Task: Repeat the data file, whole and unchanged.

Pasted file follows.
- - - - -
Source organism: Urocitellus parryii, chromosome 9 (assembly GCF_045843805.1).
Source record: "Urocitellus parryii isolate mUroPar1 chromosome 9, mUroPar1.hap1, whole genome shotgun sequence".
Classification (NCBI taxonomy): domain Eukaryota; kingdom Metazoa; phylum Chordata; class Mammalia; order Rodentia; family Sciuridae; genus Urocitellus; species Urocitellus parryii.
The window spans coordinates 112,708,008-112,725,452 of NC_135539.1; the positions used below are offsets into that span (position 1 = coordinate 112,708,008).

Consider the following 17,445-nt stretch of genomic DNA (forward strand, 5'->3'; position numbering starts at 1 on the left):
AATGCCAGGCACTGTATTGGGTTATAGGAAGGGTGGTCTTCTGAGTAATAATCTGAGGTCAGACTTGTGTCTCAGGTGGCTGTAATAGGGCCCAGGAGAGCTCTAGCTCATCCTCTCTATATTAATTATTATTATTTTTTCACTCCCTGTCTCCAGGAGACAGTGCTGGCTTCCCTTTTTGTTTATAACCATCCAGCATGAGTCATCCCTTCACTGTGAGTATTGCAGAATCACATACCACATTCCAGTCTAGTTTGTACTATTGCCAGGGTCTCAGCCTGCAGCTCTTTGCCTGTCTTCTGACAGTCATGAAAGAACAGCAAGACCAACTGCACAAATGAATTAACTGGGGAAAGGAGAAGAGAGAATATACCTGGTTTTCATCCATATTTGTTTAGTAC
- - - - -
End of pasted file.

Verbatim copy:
Source organism: Urocitellus parryii, chromosome 9 (assembly GCF_045843805.1).
Source record: "Urocitellus parryii isolate mUroPar1 chromosome 9, mUroPar1.hap1, whole genome shotgun sequence".
Classification (NCBI taxonomy): domain Eukaryota; kingdom Metazoa; phylum Chordata; class Mammalia; order Rodentia; family Sciuridae; genus Urocitellus; species Urocitellus parryii.
The window spans coordinates 112,708,008-112,725,452 of NC_135539.1; the positions used below are offsets into that span (position 1 = coordinate 112,708,008).

Consider the following 17,445-nt stretch of genomic DNA (forward strand, 5'->3'; position numbering starts at 1 on the left):
AATGCCAGGCACTGTATTGGGTTATAGGAAGGGTGGTCTTCTGAGTAATAATCTGAGGTCAGACTTGTGTCTCAGGTGGCTGTAATAGGGCCCAGGAGAGCTCTAGCTCATCCTCTCTATATTAATTATTATTATTTTTTCACTCCCTGTCTCCAGGAGACAGTGCTGGCTTCCCTTTTTGTTTATAACCATCCAGCATGAGTCATCCCTTCACTGTGAGTATTGCAGAATCACATACCACATTCCAGTCTAGTTTGTACTATTGCCAGGGTCTCAGCCTGCAGCTCTTTGCCTGTCTTCTGACAGTCATGAAAGAACAGCAAGACCAACTGCACAAATGAATTAACTGGGGAAAGGAGAAGAGAGAATATACCTGGTTTTCATCCATATTTGTTTAGTAC